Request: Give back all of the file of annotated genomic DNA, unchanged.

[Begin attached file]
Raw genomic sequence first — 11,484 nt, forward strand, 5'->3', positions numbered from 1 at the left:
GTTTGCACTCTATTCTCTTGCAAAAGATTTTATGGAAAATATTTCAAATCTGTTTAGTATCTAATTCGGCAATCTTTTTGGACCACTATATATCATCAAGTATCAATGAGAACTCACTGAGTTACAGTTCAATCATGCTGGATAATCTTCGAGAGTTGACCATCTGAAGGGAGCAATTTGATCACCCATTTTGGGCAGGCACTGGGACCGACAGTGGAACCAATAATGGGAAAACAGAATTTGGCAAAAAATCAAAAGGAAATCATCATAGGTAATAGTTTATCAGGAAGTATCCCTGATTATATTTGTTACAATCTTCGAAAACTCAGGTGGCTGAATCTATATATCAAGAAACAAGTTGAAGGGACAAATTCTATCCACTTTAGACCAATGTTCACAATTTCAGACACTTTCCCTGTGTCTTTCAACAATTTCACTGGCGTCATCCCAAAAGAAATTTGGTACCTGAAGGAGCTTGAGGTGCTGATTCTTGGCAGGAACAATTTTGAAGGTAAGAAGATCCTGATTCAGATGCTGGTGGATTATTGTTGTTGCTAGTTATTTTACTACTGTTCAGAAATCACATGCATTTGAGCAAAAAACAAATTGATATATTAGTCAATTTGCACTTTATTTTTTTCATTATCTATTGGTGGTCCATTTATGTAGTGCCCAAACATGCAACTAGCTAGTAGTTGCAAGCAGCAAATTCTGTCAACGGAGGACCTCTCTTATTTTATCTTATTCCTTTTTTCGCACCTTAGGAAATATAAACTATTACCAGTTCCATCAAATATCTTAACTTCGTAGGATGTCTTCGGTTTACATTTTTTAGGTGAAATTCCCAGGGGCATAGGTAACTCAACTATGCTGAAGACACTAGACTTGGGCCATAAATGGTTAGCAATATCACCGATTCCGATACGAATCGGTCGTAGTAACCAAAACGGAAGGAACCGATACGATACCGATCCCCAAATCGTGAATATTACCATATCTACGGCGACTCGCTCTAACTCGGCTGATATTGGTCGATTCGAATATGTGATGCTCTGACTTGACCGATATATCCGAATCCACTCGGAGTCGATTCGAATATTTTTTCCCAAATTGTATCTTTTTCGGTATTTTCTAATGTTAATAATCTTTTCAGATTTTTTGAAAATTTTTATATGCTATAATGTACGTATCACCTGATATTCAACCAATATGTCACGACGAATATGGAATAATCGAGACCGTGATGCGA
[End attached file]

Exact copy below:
Raw genomic sequence first — 11,484 nt, forward strand, 5'->3', positions numbered from 1 at the left:
GTTTGCACTCTATTCTCTTGCAAAAGATTTTATGGAAAATATTTCAAATCTGTTTAGTATCTAATTCGGCAATCTTTTTGGACCACTATATATCATCAAGTATCAATGAGAACTCACTGAGTTACAGTTCAATCATGCTGGATAATCTTCGAGAGTTGACCATCTGAAGGGAGCAATTTGATCACCCATTTTGGGCAGGCACTGGGACCGACAGTGGAACCAATAATGGGAAAACAGAATTTGGCAAAAAATCAAAAGGAAATCATCATAGGTAATAGTTTATCAGGAAGTATCCCTGATTATATTTGTTACAATCTTCGAAAACTCAGGTGGCTGAATCTATATATCAAGAAACAAGTTGAAGGGACAAATTCTATCCACTTTAGACCAATGTTCACAATTTCAGACACTTTCCCTGTGTCTTTCAACAATTTCACTGGCGTCATCCCAAAAGAAATTTGGTACCTGAAGGAGCTTGAGGTGCTGATTCTTGGCAGGAACAATTTTGAAGGTAAGAAGATCCTGATTCAGATGCTGGTGGATTATTGTTGTTGCTAGTTATTTTACTACTGTTCAGAAATCACATGCATTTGAGCAAAAAACAAATTGATATATTAGTCAATTTGCACTTTATTTTTTTCATTATCTATTGGTGGTCCATTTATGTAGTGCCCAAACATGCAACTAGCTAGTAGTTGCAAGCAGCAAATTCTGTCAACGGAGGACCTCTCTTATTTTATCTTATTCCTTTTTTCGCACCTTAGGAAATATAAACTATTACCAGTTCCATCAAATATCTTAACTTCGTAGGATGTCTTCGGTTTACATTTTTTAGGTGAAATTCCCAGGGGCATAGGTAACTCAACTATGCTGAAGACACTAGACTTGGGCCATAAATGGTTAGCAATATCACCGATTCCGATACGAATCGGTCGTAGTAACCAAAACGGAAGGAACCGATACGATACCGATCCCCAAATCGTGAATATTACCATATCTACGGCGACTCGCTCTAACTCGGCTGATATTGGTCGATTCGAATATGTGATGCTCTGACTTGACCGATATATCCGAATCCACTCGGAGTCGATTCGAATATTTTTTCCCAAATTGTATCTTTTTCGGTATTTTCTAATGTTAATAATCTTTTCAGATTTTTTGAAAATTTTTATATGCTATAATGTACGTATCACCTGATATTCAACCAATATGTCACGACGAATATGGAATAATCGAGACCGTGATGCGA